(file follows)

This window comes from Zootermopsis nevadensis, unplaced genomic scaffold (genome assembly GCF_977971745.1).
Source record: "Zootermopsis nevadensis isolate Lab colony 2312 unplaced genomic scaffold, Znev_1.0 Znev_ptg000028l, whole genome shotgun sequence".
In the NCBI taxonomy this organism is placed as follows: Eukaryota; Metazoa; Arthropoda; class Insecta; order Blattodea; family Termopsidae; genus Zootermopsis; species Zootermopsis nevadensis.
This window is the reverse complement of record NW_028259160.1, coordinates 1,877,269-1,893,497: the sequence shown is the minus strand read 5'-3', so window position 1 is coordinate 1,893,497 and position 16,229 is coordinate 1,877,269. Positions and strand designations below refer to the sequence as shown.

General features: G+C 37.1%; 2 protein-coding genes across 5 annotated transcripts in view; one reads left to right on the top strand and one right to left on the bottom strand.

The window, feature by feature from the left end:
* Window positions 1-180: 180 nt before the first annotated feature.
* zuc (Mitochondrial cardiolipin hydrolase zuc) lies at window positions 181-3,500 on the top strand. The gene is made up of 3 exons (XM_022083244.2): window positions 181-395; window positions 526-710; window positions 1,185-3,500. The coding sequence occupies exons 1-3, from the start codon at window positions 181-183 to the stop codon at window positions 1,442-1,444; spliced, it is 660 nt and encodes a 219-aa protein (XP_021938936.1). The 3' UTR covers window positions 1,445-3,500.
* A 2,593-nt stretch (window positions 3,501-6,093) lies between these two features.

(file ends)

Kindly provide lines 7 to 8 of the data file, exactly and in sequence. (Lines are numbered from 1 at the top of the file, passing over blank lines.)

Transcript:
* Window positions 1-180: 180 nt before the first annotated feature.
* zuc (Mitochondrial cardiolipin hydrolase zuc) lies at window positions 181-3,500 on the top strand. The gene is made up of 3 exons (XM_022083244.2): window positions 181-395; window positions 526-710; window positions 1,185-3,500. The coding sequence occupies exons 1-3, from the start codon at window positions 181-183 to the stop codon at window positions 1,442-1,444; spliced, it is 660 nt and encodes a 219-aa protein (XP_021938936.1). The 3' UTR covers window positions 1,445-3,500.